Granny Martin's Christmas puddings

Granny Martin's Christmas puddings

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(12 ratings)


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Cooking time

Prep: 45 mins Cook: 6 hrs Plus overnight soaking

Skill level

Moderately easy


Makes 2 puddings, each serving 6

Get a head start on Christmas with James Martin's make-ahead pudding

Nutrition and extra info

Nutrition info


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  • 350g sultanas
  • 350g currants
  • 140g dried figs, chopped
  • 100g mixed peel
  • 85g glacé cherries, halved
  • 100g dried apricots, chopped
  • 150ml brandy
  • 100g stem ginger, chopped
  • plus 3 tbsp of the syrup
  • 2 apples, grated
  • juice and zest 2 oranges
  • 6 large eggs, beaten
  • 250g shredded suet
  • 250g fresh white breadcrumbs
  • 350g light muscovado sugar
  • 175g self-raising flour
  • 1 tsp mixed spice
  • butter, for greasing

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  1. Soak the sultanas, currants, figs, mixed peel, cherries and the apricots in the brandy in a bowl overnight if possible or for at least a few hrs (if you don't have time for this, place the fruit in a microwaveable bowl with the brandy and give it a quick blast in the microwave to plump up). In a larger bowl, mix the ginger and syrup, apples, orange juice and zest, eggs, suet, crumbs, sugar and flour. Using your fingers or a wooden spoon, mix in the soaked fruit and mixed spice.
  2. Butter 2 x 1.5-litre pudding basins and divide the mixture between them, filling almost to the rim. Smooth the tops and cover with 2 circles of greaseproof paper. Cover each pudding with a sheet of foil with a folded pleat down the centre, to allow the pudding to expand, and secure everything by tying it tightly with some string. Stand the puddings in a deep, large pan (or 2 if that’s easier) on trivets or upturned saucers and pour boiling water around so it comes about a third of the way up. Cover the pan and steam the puddings for 5 hrs, topping up with more boiling water when necessary.
  3. Let the puddings cool down before removing the foil and greaseproof paper, then cover with cling film over the top and store in a cool, dry place if you aren’t using them straight away. This is the time you can drizzle them with more booze in the run-up to Christmas if you have time. To reheat, steam the pudding for 1 hr more before turning out and flaming with hot brandy.

Recipe from Good Food magazine, November 2009

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nnw13100's picture

My 2 daughters and I made 2 puddings out of this recipe at the end of November. The large pudding is being fed regularly with brandy but the small pudding only lasted until dinner when we ate it with ice cream and it was DELICIOUS!! Even my 3 1/2 year old who was a bit reluctant as she thought the figs that we chopped up into it looked like snails wanted more. Cant wait to eat the large one after xmas dinner with brandy sauce :o)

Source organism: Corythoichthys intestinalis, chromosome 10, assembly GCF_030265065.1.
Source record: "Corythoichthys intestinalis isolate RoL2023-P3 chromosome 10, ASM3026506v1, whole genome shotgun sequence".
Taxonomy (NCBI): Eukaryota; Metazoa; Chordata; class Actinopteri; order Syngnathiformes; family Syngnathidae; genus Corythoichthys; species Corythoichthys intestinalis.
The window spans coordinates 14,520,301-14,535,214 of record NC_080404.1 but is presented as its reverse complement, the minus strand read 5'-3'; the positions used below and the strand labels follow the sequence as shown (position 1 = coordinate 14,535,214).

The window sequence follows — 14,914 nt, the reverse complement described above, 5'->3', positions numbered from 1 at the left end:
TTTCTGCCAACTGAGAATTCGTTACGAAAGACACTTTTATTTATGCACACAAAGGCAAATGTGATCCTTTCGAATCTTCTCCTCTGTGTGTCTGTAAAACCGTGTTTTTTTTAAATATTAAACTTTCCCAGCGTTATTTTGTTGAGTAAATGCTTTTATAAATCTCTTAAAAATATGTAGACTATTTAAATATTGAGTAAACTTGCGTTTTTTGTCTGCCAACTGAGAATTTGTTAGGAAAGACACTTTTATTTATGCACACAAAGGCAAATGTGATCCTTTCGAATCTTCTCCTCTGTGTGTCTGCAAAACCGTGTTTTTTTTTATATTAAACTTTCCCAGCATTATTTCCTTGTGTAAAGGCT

kerryh33's picture

i am definalty going to make this in the next few days. I saw Nigella make one the other day, and instead of using breadcrumbs, she used Jamacia Ginger cake, you get a nice amount of spice with it. I think i'll try it!!

kerryh33's picture

i am definalty going to make this in the next few days. I saw Nigella make one the other day, and instead of using breadcrumbs, she used Jamacia Ginger cake, you get a nice amount of spice with it. I think i'll try it!!

jubert's picture

I made these in the Aga, and they cooked overnight for 12 hours in the simmering oven. This made it extremely easy and you don't have to top up the water. They were a beautiful dark colour when I took them out (the longer you steam the darker the colour). The recipe makes x 2 2.2 pint bowls and then 1 smaller pudding. Can't wait to try them!

jinjerine's picture
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Will rate this once i have tried it. The puddings are cooking now. I also had trouble finding any pudding basin let alone a 1.5L!
I found 2 1L basins at my grans house. The recipe has made 2 puddings and a bit left over that i put in a 0.5 l pyrex bowl.
But in my opinion the 1l bowls are huge and will probably be too much for my partner and I. The other one im giving to my parents for christmas present.
Lets hope they turn out okay

brendanjay's picture

Can you suggest a substitute for suet?

maxinef1's picture

Shelleybobbins - I bought Suet at Coles supermarket last Christmas

lutravers's picture
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This is an excellent pudding, much nicer than those almost black packed with raisin ones. It is light and fruity and you don't feel stuffed afterwards or the lingering bitter aftertaste that sometimes occurs.
The recipe is nice and easy to follow and makes a couple of generous sized puds. I made a 2lb and two 1lb puds out of this but you'd easily get 2 2lb ones. We tasted one of the smaller ones after it had matured for only a couple of weeks and it tasted great, the other two are being kept for Christmas.

nlwilliamson's picture
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Just cooking mine as we speak!
Halved the recipe and had some mixture left over. Instead of throwing this away I filled a ramakin dish and baked in the oven at 170 c for 30 mins. Had a quick taste and its very fruity and still quite alcoholic. I'm sure that the 5 hour cook and the 2 month wait will make this a 5 star pud.

stargate1935807's picture

Would love to rate and cook but I can't find 1.5 litre pudding basins either in shops or on line. Nearest 1.7 litre, but should I increase mis and cooking time.

shelleybobbins's picture

i live in australia and cant find suet in the shops, what can you use instead?




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